Parents’ religious faith and practice are genuinely, personally important to them. Faith matters in their lives and within their identities. Parents and caregivers establish beliefs that they truly value and are consistent in the practice of their religious faith. In other words, parents must model their faith in their daily lives.
Children look for role models in every aspect of their young lives. They watch professional athletes and wear the same shoes, uniform number, or demonstrate the same mannerisms on the field or court as their heroes. Children admire those influencers in their lives such as teachers. They might mimic being a teacher while using their stuffed animals as their students. Church leaders should help parents and caregivers clarify and claim faith as personally important to them. When adults claim that their faith is important, children will then look to them as role models, just as they look to athletes and teachers in other areas of life.
Dr. Smith says that a “recipe” includes parents who live out their faith because it is important to them. Children “catch” what is important from seeing what is important to their caregivers. Modeling faith development for children is vital for growing children in the faith.
I wonder how church leaders can make faith development personal to the parents and caregivers in the church.
Perhaps a change in thinking within the church is needed that will allow a family’s faith to be practiced together. Offer family-oriented small groups rather than segregated men’s and women's Bible studies alongside childcare. That way, children will witness adults modeling their faith and making faith a personal priority. Parents can practice living their testimony in front of their children and other church families.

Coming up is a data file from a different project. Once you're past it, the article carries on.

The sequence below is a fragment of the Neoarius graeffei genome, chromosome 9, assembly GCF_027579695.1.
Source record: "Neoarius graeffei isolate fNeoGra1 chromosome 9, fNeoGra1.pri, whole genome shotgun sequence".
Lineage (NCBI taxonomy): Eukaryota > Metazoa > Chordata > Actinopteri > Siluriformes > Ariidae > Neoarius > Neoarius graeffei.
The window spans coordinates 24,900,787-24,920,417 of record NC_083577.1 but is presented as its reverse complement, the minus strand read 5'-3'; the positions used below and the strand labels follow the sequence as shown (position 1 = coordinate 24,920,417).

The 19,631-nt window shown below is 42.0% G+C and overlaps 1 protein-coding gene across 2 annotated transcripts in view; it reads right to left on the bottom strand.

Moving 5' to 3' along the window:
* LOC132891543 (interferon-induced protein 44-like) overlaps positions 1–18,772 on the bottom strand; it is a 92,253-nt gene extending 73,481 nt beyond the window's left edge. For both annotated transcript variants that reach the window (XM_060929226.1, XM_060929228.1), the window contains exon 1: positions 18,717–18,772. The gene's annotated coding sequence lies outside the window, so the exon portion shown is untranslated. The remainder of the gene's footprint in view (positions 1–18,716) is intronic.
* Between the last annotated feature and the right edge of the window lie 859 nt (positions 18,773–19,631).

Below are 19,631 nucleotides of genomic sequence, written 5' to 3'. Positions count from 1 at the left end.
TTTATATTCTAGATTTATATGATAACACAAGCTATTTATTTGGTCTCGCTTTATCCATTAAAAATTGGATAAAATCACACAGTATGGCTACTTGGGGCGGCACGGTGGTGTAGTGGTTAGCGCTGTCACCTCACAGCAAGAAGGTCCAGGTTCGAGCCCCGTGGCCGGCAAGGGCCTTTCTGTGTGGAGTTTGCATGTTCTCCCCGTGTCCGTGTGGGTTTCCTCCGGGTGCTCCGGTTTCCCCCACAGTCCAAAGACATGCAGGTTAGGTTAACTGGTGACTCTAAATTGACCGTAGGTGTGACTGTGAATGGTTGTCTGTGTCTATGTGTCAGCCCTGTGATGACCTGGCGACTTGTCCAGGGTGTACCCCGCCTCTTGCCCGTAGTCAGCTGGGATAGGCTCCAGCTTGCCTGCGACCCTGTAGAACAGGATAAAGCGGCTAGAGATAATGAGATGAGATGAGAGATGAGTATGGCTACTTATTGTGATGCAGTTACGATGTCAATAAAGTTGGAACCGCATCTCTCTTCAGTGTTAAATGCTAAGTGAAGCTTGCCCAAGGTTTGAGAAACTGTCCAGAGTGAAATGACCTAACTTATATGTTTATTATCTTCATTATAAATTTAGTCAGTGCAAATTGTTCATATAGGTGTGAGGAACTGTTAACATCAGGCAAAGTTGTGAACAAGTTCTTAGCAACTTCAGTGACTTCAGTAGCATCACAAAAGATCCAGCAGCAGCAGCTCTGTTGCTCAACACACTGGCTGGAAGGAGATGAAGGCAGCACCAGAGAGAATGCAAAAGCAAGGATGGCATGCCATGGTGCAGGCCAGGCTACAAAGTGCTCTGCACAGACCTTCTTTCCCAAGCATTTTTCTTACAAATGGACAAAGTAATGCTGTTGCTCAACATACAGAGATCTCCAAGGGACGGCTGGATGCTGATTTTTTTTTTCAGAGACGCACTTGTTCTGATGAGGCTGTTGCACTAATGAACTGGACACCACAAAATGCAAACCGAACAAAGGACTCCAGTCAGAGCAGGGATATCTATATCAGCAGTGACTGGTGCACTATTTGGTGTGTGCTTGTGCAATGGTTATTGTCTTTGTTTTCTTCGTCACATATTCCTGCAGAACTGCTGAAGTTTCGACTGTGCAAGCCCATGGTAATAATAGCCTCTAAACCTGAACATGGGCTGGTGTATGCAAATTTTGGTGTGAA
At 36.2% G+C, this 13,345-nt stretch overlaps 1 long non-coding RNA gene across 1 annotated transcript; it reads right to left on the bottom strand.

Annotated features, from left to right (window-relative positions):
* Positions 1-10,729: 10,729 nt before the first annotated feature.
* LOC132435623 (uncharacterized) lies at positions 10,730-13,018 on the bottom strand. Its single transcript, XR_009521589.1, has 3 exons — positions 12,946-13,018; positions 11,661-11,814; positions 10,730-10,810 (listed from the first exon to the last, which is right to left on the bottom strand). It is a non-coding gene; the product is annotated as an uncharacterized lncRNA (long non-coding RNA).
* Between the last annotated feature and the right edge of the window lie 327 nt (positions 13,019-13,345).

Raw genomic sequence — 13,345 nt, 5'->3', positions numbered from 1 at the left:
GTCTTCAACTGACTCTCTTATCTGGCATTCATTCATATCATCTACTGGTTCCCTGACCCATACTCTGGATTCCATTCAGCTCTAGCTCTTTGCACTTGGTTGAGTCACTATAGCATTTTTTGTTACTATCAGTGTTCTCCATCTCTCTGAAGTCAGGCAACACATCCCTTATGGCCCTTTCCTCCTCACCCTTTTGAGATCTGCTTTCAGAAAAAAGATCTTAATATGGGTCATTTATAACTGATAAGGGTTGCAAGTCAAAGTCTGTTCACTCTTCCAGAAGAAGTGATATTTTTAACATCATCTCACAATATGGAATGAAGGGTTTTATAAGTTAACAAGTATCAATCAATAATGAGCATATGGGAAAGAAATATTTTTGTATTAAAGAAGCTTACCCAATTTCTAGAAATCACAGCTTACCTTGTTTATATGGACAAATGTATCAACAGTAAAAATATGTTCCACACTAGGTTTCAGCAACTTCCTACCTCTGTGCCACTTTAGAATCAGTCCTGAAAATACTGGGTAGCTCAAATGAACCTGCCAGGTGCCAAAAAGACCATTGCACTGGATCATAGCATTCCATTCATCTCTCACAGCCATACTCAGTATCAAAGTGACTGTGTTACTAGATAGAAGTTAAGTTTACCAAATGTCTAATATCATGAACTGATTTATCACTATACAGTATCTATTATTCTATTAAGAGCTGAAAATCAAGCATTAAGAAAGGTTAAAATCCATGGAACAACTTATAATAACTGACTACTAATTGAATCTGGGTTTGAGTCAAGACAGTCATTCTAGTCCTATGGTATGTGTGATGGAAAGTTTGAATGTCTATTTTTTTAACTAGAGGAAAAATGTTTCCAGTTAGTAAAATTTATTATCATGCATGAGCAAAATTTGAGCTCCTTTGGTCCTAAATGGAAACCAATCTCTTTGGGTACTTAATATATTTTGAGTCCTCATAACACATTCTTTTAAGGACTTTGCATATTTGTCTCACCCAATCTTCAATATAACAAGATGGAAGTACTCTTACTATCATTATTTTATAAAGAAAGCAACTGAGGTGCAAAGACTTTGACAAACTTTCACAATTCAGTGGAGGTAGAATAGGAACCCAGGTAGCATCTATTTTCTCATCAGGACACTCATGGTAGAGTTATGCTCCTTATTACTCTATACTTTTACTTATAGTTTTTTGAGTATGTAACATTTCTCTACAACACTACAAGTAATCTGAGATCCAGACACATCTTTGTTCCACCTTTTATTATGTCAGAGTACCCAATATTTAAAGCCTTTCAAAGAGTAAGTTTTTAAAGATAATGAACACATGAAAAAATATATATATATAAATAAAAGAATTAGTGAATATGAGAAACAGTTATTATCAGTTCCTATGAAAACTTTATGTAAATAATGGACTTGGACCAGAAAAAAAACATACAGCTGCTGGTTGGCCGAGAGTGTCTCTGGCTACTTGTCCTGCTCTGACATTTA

Rev. Kevin Johnson is the Director, Children’s Ministries for Congregational Vitality & Intentional Discipleship at Discipleship Ministries. Kevin’s hero Fred Rogers suggests that we, “listen to the children, learn about them, learn from them. Think of the children first.” This quote defines Rev. Kev’s approach to ministry. Kevin, an ordained elder of the Kentucky Annual Conference, has over fifteen years of ministry experience in which he has thought of the children first. Prior to ministry, Kevin worked with children in the hospital setting and in group homes for emotionally and physically abused children.